The Supreme Court ruled 7 to 1 yesterday that a state cannot penalize an official of a political party for invoking his constitutionally protected right to refuse to testify against himself or to waive immunity from prosecution based on testimony he might give.
The government's interest in pre-serving public confidence in the integrity of its political process is an inadequate justification for forcing citizens to incriminate themselves, Chief Justice Warren E. Burger wrote in the opinion for the court.
The ruling involved Patrick J. Cunningham, who was chairman of the State Democratic Committee of New York in December, 1975, when a special state grand jury investigating the sale of judgeships subpoenaed him to testify.
Four months later, he refused to sign a form waiving his right under the Fifth and 14th Amendments to be free of compelled self-incrimination.
By doing this, he triggered a provision of the 1949 state election law that automatically removed him from all four of his elected, unsalaried party offices - including the chairmanship of the Bronx County Democratic Executive Committee - and forbade him to hold any party or public office for five years.
Cunningham sued in U.S. District Court. A three-judge panel ruled the provision unconstitional.
In affirming, the Supreme Court said that New York confronted Cunningham with "grave consequences" for refusing to incriminate himself or waive immunity from prosecution.
His party offices carried "substantial prestige and political influence, giving him a powerful voice in recommending or selecting candidates for office and in other political decisions," Burger wrote. "The threatened loss of such widely sought positions, with their power and perqusites, is inherently-coercive."
Cunningham recently resigned as state Democratic chairman but retained his other party offices.
The Chief Justice also cited the "economic coercion" flowing from damage to Cunningham's professional standing as a lawyer and from the five-year ban on holding salaried public offices.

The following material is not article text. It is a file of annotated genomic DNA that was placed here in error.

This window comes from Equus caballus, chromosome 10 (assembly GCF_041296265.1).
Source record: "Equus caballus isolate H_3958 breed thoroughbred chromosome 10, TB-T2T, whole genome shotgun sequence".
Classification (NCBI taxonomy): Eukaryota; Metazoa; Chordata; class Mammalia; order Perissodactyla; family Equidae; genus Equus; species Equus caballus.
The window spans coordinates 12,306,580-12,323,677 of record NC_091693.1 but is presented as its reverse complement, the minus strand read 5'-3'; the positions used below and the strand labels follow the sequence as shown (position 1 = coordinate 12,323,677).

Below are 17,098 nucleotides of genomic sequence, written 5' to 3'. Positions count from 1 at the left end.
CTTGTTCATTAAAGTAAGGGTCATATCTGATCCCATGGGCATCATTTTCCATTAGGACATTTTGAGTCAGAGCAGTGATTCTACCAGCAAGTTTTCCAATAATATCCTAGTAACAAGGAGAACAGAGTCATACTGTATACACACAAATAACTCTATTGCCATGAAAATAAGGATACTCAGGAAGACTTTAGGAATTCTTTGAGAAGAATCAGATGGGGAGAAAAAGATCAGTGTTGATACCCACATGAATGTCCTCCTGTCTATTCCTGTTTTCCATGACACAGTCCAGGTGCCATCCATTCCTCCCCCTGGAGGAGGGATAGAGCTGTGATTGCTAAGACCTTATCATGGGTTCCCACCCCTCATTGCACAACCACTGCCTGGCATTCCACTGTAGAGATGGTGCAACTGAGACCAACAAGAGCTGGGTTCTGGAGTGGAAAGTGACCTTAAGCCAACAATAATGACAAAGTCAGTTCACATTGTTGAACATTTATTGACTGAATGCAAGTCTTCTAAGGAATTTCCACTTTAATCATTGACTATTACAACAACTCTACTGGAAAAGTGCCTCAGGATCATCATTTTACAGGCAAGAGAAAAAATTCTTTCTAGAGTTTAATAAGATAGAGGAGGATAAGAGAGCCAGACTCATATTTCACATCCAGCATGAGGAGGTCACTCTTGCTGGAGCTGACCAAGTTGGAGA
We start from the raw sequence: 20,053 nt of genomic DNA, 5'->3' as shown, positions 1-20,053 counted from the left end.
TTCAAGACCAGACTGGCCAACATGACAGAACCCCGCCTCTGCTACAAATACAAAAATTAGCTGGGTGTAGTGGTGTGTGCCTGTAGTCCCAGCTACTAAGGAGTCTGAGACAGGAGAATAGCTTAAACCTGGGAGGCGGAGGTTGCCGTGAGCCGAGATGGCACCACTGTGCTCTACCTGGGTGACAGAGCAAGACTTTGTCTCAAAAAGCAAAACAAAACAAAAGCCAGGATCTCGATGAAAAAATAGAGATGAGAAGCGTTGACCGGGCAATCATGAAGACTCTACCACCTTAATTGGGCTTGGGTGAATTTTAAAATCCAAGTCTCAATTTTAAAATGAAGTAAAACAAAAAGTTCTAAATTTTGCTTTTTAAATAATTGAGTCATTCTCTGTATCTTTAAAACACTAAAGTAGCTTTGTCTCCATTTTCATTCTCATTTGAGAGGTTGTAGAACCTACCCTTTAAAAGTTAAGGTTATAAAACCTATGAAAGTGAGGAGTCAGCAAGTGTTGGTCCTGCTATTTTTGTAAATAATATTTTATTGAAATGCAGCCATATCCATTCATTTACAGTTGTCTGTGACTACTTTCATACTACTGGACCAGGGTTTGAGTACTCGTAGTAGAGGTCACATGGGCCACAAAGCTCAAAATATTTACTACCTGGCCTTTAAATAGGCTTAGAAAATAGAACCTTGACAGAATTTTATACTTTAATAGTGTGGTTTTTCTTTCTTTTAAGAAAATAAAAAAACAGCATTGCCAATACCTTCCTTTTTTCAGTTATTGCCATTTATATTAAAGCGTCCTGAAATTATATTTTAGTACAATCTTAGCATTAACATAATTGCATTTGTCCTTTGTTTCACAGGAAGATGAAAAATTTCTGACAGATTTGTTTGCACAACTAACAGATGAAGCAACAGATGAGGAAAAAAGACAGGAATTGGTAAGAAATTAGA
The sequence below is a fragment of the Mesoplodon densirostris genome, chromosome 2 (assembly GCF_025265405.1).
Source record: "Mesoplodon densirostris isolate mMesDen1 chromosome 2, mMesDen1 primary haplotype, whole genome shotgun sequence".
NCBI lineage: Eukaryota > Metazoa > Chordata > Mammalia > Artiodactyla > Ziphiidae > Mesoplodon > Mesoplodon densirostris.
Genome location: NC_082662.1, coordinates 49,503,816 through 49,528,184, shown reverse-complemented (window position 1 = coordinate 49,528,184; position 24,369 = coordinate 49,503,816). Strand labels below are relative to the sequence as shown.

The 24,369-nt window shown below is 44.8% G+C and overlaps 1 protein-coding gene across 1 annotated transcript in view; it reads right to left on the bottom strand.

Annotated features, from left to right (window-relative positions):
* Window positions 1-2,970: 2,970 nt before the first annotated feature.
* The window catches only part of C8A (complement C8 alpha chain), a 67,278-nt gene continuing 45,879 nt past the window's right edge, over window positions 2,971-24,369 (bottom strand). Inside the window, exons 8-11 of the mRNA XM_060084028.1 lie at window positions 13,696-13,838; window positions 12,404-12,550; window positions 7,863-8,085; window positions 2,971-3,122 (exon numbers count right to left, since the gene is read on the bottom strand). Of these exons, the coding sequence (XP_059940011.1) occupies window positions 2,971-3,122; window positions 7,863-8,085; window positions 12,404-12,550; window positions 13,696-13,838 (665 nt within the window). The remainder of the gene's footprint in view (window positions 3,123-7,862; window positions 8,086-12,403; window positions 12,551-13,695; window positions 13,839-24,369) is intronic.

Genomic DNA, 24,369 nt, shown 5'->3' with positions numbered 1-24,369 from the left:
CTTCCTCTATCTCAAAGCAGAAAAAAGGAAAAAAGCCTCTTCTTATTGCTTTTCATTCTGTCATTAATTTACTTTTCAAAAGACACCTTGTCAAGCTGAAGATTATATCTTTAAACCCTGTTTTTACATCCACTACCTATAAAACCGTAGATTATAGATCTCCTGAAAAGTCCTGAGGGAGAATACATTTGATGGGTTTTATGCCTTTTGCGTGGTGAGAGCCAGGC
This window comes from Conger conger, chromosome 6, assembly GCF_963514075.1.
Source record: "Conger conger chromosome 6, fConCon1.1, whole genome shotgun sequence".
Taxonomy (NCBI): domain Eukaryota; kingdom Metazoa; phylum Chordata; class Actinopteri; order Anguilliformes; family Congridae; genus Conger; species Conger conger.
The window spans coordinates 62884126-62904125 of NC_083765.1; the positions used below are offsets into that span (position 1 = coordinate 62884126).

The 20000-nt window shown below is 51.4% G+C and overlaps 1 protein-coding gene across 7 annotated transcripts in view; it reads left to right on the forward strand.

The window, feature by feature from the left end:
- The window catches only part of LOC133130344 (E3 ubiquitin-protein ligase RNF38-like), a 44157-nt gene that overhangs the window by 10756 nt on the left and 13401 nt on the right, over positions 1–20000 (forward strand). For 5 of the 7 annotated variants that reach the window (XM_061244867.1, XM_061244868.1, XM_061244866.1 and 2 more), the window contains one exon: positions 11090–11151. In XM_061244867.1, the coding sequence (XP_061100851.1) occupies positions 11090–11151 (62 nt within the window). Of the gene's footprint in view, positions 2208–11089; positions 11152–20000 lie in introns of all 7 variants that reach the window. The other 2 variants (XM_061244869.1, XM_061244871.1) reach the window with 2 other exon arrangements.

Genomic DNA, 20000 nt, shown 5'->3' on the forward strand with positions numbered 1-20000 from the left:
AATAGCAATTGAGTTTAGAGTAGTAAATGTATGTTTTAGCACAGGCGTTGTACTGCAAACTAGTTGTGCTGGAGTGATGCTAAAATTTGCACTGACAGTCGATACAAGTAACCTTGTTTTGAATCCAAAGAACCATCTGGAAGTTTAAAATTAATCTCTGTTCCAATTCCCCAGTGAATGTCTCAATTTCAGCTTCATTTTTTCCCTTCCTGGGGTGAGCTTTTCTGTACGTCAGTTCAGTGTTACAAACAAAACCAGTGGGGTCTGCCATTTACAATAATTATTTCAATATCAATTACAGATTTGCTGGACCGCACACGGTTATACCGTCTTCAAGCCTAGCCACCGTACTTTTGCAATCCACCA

And, said Burger, the provision is unconstitutional for another reason; it forced Cunningham to forfeit his important First Amendment right "to participate in private, voluntary political associations" as the price for exercising his Fifth Amendment right against compelled self-incrimination.
"As an officer in a private political party," Burger said, Cunningham was "in a far different position from a government policy-making official holding office at the pleasure of the President or governor."
The long dissenter, Justice John Paul Stevens, said Cunningham was "a policy-making official occupying a sensitive position in the government of the state of New York" and was constitutionally the same as public officeholders "who are at once asked to serve their country and to respond publicly to any suggestion of wrongdoing that may be advanced by any hostile or curious witness."
That being so, Stevens contended, in giving Cunningham "a choice tween silence and public service," the state was furthering its legitimate interest "not only in preventing actual corruption, but also in avoiding the appearance of corruption . . ."
(Under a highly qualified federal policy intended to prevent obstruction of justice, a government employee who invoked the Fifth Amendment could be fired on a different ground: refusal to cooperate in a law-enforcement proceeding.)
The state contended that to force it "to choose between an accounting from or a prosecution of a party officer" is to put it "in an intolerable position."
Justice William H. Rehnquist did not participate in the case. He was in a hospital when it was argued.
The court took other actions: FOSTER CHILDREN
More than 300,000 children are cared for by foster parents. A recent national study found that 52 per cent of the children stay at least six years in foster care, with 31 per cent staying at least 10 years. In the District of Columbia the average stay is five years.
In New York State, the law authoritizes social-service agencies to take a child from foster parents after giving 10 days' notice and giving them a lawyer a chance, in a conference, to hear the reasons for transfer and to voice objections. Within five days after such a conference, an agency official must make a written decision. If the decision is for removal, the foster parents may appeal for a full administrative hearing, with the result subject to review in the courts. The state and New York City also provide additional recourses.
But the child can be taken from the foster home - where close ties with the parents often develop - before the hearing and judicial review.
In a 2-to-1 ruling, a panel of three federal judges held that before a foster child is "peremptory" transferred, he has a right to a full administrative hearing at which all parties can present relevant information.
Yesterday, the Supreme Court unanimously reversed. Justice William J. Brennan Jr. wrote that the New York procedures are constitutionally adequate in guaranteeing due process to the child.